MOST fairy tales are grimmer than Disney and pantomime would have us believe. Those sugar-coated versions of Cinderella, Hansel and Gretel, Red Riding Hood and Snow White are a long, long way from the dark northern European origins.
Researchers into folklore and legend, and particularly the work of feminist writers such as Marina Warner and Angela Carter, have opened our eyes to the inner meanings of these stories and the insight they give us into the lives of our ancestors.
They remind us of the fearful vulnerability of tiny communities surrounded by endless forests, the commodification of women bought and sold in marriage, and the patriarchal domination of the Church which both feared and demonised women. Beyond the Madonna-whore stereotype there is the pervasive image of the woman as a creature of unbridled emotion, requiring to be controlled and subdued by the reason of men.
Devon-based Burn The Curtain theatre company brought some of these stories to vivid life in a promenade performance around Longleat Park as part of this year’s Salisbury Festival. The play can be adapted for each site where it is performed, and only the broad outlines are formally scripted. It involves the audience split into two self-determined groups, walkers, “the Gatherers.” and runners, “the Hunters.” The routes were around two and a half miles for the Gatherers and over four miles for the runners, with all coming together for a welcome hot chocolate and a chance to admire a stunning sunset at Heaven’s Gate, after a gruelling walk/run up the steep hill.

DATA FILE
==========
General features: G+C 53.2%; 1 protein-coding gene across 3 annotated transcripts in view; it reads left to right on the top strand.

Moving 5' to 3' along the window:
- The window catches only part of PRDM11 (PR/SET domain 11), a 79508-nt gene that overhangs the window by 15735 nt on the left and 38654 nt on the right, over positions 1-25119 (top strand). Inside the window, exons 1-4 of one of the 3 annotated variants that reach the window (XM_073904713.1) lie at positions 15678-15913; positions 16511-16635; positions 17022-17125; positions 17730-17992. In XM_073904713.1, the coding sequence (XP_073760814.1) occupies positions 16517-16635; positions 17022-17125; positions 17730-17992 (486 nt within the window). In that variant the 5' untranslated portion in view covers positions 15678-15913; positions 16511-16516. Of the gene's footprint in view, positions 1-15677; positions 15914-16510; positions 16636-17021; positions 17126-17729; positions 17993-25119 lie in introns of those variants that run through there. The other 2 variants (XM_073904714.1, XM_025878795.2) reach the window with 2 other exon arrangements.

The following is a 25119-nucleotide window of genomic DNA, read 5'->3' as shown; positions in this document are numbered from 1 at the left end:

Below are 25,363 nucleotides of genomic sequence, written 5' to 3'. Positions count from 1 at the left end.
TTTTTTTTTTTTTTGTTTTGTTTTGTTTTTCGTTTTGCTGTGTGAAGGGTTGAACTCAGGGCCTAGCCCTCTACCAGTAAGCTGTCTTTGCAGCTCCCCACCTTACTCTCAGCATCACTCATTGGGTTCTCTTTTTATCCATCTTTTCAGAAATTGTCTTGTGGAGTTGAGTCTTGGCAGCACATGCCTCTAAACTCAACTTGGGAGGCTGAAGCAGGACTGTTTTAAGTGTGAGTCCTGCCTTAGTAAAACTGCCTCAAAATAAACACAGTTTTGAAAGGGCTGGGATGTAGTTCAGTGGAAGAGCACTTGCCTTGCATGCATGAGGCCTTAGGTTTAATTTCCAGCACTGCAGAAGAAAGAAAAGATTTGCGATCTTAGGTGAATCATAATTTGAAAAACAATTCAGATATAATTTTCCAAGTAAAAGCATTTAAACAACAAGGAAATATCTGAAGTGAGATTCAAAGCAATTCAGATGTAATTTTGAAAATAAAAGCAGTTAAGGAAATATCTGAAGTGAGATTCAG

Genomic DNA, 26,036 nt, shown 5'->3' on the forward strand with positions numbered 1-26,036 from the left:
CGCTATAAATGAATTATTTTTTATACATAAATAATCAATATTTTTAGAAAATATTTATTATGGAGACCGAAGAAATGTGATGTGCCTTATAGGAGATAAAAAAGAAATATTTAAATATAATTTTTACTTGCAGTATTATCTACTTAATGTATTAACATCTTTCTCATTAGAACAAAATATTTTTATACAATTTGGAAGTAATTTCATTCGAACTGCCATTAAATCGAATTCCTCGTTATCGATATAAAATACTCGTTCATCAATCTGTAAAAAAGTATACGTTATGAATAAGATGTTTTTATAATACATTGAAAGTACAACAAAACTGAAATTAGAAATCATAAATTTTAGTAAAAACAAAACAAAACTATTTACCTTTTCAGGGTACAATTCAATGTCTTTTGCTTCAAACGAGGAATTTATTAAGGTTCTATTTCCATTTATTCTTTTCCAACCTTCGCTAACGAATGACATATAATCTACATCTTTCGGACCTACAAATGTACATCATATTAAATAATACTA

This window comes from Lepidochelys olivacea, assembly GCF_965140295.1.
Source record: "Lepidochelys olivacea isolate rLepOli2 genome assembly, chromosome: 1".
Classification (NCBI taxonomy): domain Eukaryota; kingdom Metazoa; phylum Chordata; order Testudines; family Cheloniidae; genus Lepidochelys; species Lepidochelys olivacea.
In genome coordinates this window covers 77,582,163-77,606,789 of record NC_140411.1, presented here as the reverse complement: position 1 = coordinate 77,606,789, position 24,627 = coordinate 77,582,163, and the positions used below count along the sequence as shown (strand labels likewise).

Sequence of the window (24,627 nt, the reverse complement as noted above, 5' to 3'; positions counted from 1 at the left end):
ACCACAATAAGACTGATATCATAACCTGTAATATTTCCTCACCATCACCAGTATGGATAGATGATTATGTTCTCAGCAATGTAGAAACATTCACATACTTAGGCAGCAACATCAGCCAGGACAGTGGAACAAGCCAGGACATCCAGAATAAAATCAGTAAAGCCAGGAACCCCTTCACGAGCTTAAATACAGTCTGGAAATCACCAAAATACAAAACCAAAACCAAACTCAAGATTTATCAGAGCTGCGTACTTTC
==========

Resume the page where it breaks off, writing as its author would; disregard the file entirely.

The story began in Longleat’s beautiful secret garden, at a gazebo where Father Peter waits to marry a young couple. But the groom (a Hunter), the bride’s parents (Gatherers) and the wedding guests all wait in vain. The bride does not come. But the Duke does, charismatic and compelling, arrogant and sinister. He calls on the wedding party to search for the bride but to take care – the wolves are baying in the forest and night is falling.
We meet Ruby in her red cloak, feisty and fearless, warning us to stay together and keep to the path. Father Peter tells the Gatherers of the sad story of his cousin Alice, snatched as a baby by wolves who killed her parents. Later, skulking in the trees, we see the wolf, his eyes flashing red, and the wolf-girl Alice.
At Heavens Gate we meet the Duke again, and we begin to see another side to this alpha male, with his flashing eyes and his deep roaring voice.
We head for the safety of the village and the distant flickering fires …
The play is based on Angela Carter’s stories, including The Company of Wolves, drawing on the ancient myths of Red Riding Hood, Peter and the Wolf and Wolf Alice, and the later but equally terrifying Werewolf, a shape-shifter who moves between our world and that of the wolves.
For many in the “audience” this was a first experience of site-specific and interactive theatre. It was involving and gripping. There were moments in the dark, as the panting wolves brushed past the frightened villagers in the headlong rush for the home fires when we glimpsed something of the terrors that lurk in the margins, on the edge of our imagination …